Shakespeare Overtures - Volume 2
The Winter’s Tale Op. 80 (1935) [13.32]; King John Op. 111 (1941) [8.21]; Much Ado about Nothing Op. 164 (1953) [10.14]; The Merchant of Venice Op. 76 (1933) [15.05]; As you like it Op. 166 [1953) [12.00]
West Australian Symphony Orchestra/Andrew Penny
rec. 14-22 April 1994, WASO Studios, Perth, Australia. DDD
NAXOS 8.572501 [59.12]
I have often wondered why the music of the Florentine Mario Castelnuovo-Tedesco has been so rarely heard at least in Britain. He was after all hugely influential and after moving to America taught well-known figures like André Previn and Henry Mancini. He was also an extraordinarily prolific composer.
I have known the Violin Concerto for several years and it has received a few good recordings for example by Itzhak Perlman (EMI Classics 754296 2). I also knew a little about his film music in the 1950s and 1960s but little else. I suspect that he has been elbowed out because he appears less important or original than his contemporaries Pizzetti, Dallapiccola and Casella. Despite my interest and the purchasing of a few piano pieces - mostly when in Italy and second-hand - I did not realize the composer’s obsession with Shakespeare: two operas The Merchant of Venice and All’s Well That Ends Well, thirty-five sonnet settings and thirty three separate songs. There are also eleven concert overtures which are less overtures and more like symphonic poems. I somehow managed to miss Volume 1 in this series, which is a pity because it includes his first effort in this genre, The Taming of he Shrew. Nevertheless what we have on the present disc are five overtures ranging from the longest, composed in 1930, to the last of over twenty years later.
Let’s take them in chronological order. The Merchant of Venice, weighing in at over fifteen minutes, could almost be described as a tone poem. It has an opening unison string melody which does indeed sound rather Eastern - perhaps I could say Jewish - and it does, of course, represent Shylock. The mood later on however is sometimes reminiscent of Scheherazade. There is, suitably, a romantic moment when, after about seven minutes a lyrical tune enters possibly representing the lovers Jessica, Shylock’s daughter and Lorenzo with whom she elopes. Although printed in the Comedies the work ends in the minor key in a serious and almost tragic vein, which seems quite appropriate.
A Winter’s Tale is something of a disappointment in many ways. Whilst it is true, to quote the excellent notes by conductor Andrew Penny and Graham Wade, that when listening to these pieces we should know that they the composer set out to “create impressions of specific aspects of the drama rather than following closely the details of the plot” I still found that there was a lack of momentum and power. The first part of the play is taken over by King Leontes’ all-consuming jealousy when he comes to believe that his wife has produced a bastard son by his childhood friend Polexenes. There is a faster and slightly wild passage half-way through but this does not convey the mood satisfactorily. The beautiful Bohemian second half of the play as well as a strong mood of nostalgia earlier in the music dominate the work therefore not representing the contrasts found in the plot.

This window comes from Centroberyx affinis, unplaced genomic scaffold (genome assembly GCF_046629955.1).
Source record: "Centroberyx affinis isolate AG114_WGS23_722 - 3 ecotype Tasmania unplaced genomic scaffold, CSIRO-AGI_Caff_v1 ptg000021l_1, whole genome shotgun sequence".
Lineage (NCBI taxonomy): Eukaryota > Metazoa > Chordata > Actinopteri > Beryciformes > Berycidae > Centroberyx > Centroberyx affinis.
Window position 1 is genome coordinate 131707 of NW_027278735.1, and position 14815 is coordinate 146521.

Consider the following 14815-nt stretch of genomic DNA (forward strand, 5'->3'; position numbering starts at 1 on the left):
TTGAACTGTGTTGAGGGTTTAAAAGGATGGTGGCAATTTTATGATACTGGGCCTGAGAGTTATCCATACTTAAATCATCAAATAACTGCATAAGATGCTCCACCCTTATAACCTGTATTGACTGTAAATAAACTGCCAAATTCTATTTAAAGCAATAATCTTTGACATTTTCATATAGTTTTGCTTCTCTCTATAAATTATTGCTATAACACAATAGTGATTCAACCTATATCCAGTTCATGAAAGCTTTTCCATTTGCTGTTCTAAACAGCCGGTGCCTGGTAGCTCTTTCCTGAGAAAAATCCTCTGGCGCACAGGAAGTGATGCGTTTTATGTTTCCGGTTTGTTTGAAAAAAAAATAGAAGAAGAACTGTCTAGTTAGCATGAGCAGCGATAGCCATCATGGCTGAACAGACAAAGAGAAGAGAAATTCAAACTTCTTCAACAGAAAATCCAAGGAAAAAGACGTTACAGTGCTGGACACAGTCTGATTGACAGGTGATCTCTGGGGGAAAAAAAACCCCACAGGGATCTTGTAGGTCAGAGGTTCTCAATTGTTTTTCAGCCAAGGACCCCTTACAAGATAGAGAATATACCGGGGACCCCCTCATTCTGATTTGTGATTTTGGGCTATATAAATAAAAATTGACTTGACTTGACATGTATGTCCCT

Shakespeare’s quite early play King John is a misunderstood and rarely performed political drama. Castelnuovo-Tedesco heads up his score with a quote from the end of the play beginning “That England never did, nor never shall, Lie at the proud foot of a conqueror”. This sonata-form structure begins with a militaristic Elgarian march and there is even a touch of lyrical English pastoralism in the second subject that possibly reflects the (brief) feminine influences on the King or of his innocent young son Prince Henry. The piece though is not particularly programmatic but it was a suitable choice for a work written in 1941 during a time of fervent hopes for an allied victory in Europe. I really took to it. Concision and memorable ideas abound and this should be heard in Britain.
You will spend a most enjoyable ten minutes in the presence of the Much Ado About Nothing. This features those two young bickering characters, later lovers, Beatrice and Benedict who became also the leading personalities behind Berlioz’s comic opera. The overture is divided into five sections: an Introduction recalling pipers and general gaiety, then Badinage followed by a fine Funeral March which reaches a great climax and finally a Love Duet ending happily and in elation. This is suitable music for a most joyous play.
The last Overture is for As you like it. In this we hear hunting horns setting the forest scene in Arden where Duke Senior has been exiled. There also Rosalind and Celia, his daughters, will hide away. A general sense of anticipation and jollity rules the day. The style is a little Hollywood at times and while I know that Shakespeare had a wobbly sense of geography Castelnuovo-Tedesco’s forest seems to be more Mediterranean than a fresh English Spring or summer wood. We even have a dance section with castanets! That said, it’s a successful piece of really light music; and none the worse for that I hear you cry.
The disc is recorded at a slightly low level and the volume control will need to raised otherwise some sections of the orchestra can sound rather recessed. Unless I’ve missed a trick I can’t see why this disc has had to wait sixteen or so years to emerge, but it has been worth it. The music is unfailingly attractive, is colourfully orchestrated and sympathetically played. And so, for such a modest outlay, this is well worth searching out.
Gary Higginson 
The music is unfailingly attractive, is colourfully orchestrated and sympathetically played.